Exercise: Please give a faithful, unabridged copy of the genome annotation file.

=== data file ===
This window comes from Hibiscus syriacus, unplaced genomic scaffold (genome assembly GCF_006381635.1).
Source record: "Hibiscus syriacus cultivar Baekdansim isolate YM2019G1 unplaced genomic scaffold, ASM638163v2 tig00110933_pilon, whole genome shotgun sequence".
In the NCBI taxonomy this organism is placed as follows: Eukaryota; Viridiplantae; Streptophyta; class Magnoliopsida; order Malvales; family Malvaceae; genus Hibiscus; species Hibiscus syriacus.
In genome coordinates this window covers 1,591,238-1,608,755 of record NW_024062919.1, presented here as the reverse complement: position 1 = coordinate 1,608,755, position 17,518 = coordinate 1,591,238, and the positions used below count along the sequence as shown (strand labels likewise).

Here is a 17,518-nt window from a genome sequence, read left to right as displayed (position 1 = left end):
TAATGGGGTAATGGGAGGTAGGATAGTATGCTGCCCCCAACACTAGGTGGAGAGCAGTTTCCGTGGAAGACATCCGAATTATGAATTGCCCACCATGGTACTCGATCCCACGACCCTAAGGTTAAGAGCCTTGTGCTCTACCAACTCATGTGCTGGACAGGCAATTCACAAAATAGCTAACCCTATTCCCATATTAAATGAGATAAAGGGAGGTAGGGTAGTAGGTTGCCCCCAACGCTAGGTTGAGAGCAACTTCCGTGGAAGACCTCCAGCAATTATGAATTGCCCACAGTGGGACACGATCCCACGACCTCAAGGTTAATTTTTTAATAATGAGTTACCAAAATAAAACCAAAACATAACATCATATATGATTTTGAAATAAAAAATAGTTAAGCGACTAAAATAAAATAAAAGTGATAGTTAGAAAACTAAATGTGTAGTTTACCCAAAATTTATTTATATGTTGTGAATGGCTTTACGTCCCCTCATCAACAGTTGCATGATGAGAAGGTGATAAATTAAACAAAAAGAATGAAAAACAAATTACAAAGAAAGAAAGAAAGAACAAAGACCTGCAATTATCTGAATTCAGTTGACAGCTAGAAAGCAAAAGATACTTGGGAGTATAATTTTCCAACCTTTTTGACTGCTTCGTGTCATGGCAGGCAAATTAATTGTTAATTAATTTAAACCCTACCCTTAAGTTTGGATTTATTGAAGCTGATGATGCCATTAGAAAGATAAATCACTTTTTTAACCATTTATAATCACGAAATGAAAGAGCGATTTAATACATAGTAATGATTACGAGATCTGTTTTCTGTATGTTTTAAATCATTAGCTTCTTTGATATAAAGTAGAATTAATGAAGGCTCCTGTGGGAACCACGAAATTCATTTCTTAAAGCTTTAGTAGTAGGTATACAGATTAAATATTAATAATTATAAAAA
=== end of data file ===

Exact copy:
This window comes from Hibiscus syriacus, unplaced genomic scaffold (genome assembly GCF_006381635.1).
Source record: "Hibiscus syriacus cultivar Baekdansim isolate YM2019G1 unplaced genomic scaffold, ASM638163v2 tig00110933_pilon, whole genome shotgun sequence".
In the NCBI taxonomy this organism is placed as follows: Eukaryota; Viridiplantae; Streptophyta; class Magnoliopsida; order Malvales; family Malvaceae; genus Hibiscus; species Hibiscus syriacus.
In genome coordinates this window covers 1,591,238-1,608,755 of record NW_024062919.1, presented here as the reverse complement: position 1 = coordinate 1,608,755, position 17,518 = coordinate 1,591,238, and the positions used below count along the sequence as shown (strand labels likewise).

Here is a 17,518-nt window from a genome sequence, read left to right as displayed (position 1 = left end):
TAATGGGGTAATGGGAGGTAGGATAGTATGCTGCCCCCAACACTAGGTGGAGAGCAGTTTCCGTGGAAGACATCCGAATTATGAATTGCCCACCATGGTACTCGATCCCACGACCCTAAGGTTAAGAGCCTTGTGCTCTACCAACTCATGTGCTGGACAGGCAATTCACAAAATAGCTAACCCTATTCCCATATTAAATGAGATAAAGGGAGGTAGGGTAGTAGGTTGCCCCCAACGCTAGGTTGAGAGCAACTTCCGTGGAAGACCTCCAGCAATTATGAATTGCCCACAGTGGGACACGATCCCACGACCTCAAGGTTAATTTTTTAATAATGAGTTACCAAAATAAAACCAAAACATAACATCATATATGATTTTGAAATAAAAAATAGTTAAGCGACTAAAATAAAATAAAAGTGATAGTTAGAAAACTAAATGTGTAGTTTACCCAAAATTTATTTATATGTTGTGAATGGCTTTACGTCCCCTCATCAACAGTTGCATGATGAGAAGGTGATAAATTAAACAAAAAGAATGAAAAACAAATTACAAAGAAAGAAAGAAAGAACAAAGACCTGCAATTATCTGAATTCAGTTGACAGCTAGAAAGCAAAAGATACTTGGGAGTATAATTTTCCAACCTTTTTGACTGCTTCGTGTCATGGCAGGCAAATTAATTGTTAATTAATTTAAACCCTACCCTTAAGTTTGGATTTATTGAAGCTGATGATGCCATTAGAAAGATAAATCACTTTTTTAACCATTTATAATCACGAAATGAAAGAGCGATTTAATACATAGTAATGATTACGAGATCTGTTTTCTGTATGTTTTAAATCATTAGCTTCTTTGATATAAAGTAGAATTAATGAAGGCTCCTGTGGGAACCACGAAATTCATTTCTTAAAGCTTTAGTAGTAGGTATACAGATTAAATATTAATAATTATAAAAA